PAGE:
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For the past while, I have been clearing out Jim Gunn’s house. It wasn’t huge, but all of it was as full as it could hold, of everything from a Victorian wicker baby carriage to 1957 receipts. When you live in the same house for a long time, it’s easy to declutter a desk or cupboard by pushing the contents into a cardboard box and putting it in the basement. I have probably cleared more than two hundred boxes, not to mention bookcases, kitchen cabinets, linen closets, and the like.

I really cared about Jim, so this has been a chance to say a last farewell to him; but it’s always a good chance to take notes. There will come a day when someone else needs to clear my home, and what do I want them to have to do? I’m not a very cluttery person, so even if I never did much from now until my death, we wouldn’t have anything like Jim’s house has been — but why should anyone have to spend weeks on the task? With Jim’s house, I am being paid; but it’s not cheap hiring someone to do the work.

A few of the things I have noticed:

  • Don’t layer things. Don’t add a second row of books to the bookcase. Don’t push the pans in the cupboard back and put the new ones in front. Don’t put a new bookcase in front of a full bookcase, and then start to fill the new one.
  • With photos, identify them. There are many hundreds of very old photos and no one alive to say who is who. I occasionally recognize Jim or Jane as a child. Jim’s parents and grandparents and great aunts and all the rest are in that stack, but no one can say so. Do I keep them all because some might be important to the family, if only we knew which ones? Eventually they will all be discarded or sold to strangers, because no one can tell which are relevant.
  • If you break something you care about (or something you need) and you don’t fix it and get it back into your daily life quickly, you increase the chances that it will become irretrievably damaged. The basement was full of things that obviously were considered worth saving until they could be fixed, such as paintings in broken frames or tables with loose legs; and all of them, in their decades of waiting, got damaged to the point that they no longer can be saved. The paintings are ground with muddy dust and mildew; the screw that secured the table’s loose leg has rusted away and deeply stained everything it touched.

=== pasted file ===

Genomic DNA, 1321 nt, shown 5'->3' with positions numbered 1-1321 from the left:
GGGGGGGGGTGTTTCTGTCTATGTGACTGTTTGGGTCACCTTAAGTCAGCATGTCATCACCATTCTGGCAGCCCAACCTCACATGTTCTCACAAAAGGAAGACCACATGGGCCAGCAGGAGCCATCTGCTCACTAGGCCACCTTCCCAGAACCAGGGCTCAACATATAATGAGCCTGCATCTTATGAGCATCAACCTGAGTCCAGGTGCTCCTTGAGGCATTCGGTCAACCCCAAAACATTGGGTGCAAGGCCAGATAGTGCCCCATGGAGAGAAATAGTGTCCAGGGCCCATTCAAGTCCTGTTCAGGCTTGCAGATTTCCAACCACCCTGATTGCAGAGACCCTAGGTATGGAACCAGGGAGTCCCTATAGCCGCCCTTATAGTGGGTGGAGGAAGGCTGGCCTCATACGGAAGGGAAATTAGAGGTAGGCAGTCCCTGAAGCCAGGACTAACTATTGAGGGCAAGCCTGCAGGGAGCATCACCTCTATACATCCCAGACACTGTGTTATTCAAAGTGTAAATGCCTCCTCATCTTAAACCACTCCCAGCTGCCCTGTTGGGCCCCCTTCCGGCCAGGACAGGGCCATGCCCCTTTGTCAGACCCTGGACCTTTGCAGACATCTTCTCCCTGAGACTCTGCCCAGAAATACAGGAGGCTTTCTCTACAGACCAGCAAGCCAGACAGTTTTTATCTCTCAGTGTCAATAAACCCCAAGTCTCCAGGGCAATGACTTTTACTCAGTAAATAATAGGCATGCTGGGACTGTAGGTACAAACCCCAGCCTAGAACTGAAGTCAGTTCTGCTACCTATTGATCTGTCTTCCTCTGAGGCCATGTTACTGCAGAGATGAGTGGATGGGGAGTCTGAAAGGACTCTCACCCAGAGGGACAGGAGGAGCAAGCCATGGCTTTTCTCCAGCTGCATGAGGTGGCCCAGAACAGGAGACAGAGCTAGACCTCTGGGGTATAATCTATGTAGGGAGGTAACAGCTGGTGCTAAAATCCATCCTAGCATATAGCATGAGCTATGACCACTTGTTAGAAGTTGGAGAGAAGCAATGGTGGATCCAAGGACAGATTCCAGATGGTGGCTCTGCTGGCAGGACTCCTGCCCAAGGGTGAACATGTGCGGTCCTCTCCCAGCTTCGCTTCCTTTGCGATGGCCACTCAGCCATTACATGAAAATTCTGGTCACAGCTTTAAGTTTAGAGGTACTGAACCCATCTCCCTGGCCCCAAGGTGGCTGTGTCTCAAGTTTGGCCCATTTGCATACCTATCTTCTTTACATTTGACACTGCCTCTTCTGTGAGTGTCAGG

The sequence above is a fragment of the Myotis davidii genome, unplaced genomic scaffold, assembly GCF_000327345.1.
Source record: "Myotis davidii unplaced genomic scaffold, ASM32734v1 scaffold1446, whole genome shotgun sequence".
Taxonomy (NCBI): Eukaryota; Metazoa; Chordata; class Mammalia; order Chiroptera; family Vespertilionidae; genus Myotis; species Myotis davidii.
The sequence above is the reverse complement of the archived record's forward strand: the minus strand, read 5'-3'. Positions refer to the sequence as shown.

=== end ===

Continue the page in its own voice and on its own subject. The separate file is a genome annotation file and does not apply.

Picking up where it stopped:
• If you keep a thing, keep it for your own sake. I have found dozens of scrapbooks. Some were made by Jane when she was a child, but there are others that clearly are the leftovers of distant relatives which for some reason ended up in the Gunn house. There was a lot of attention put into them, a lot of careful decisions made — but they aren’t meaningful any more, except as interesting ephemera a stranger might buy on eBay (if we were selling them). I hope the creators enjoyed the process and flipped through every so often and felt satisfaction or nostalgia or whatever they hoped to feel when they put all that time into them — but no one else will ever see them the same way the creators did.
  • You don’t need those papers, and no one else will want them, either. Even in the estate of Grand Master James E. Gunn, most of the paper is just refuse.
  • If you are cleaning a disused place, mask up and glove up. Did I mention the spiders?

Anyway, I am probably 70% done now. I don’t know what it will feel like when the spaces are quiet and clean.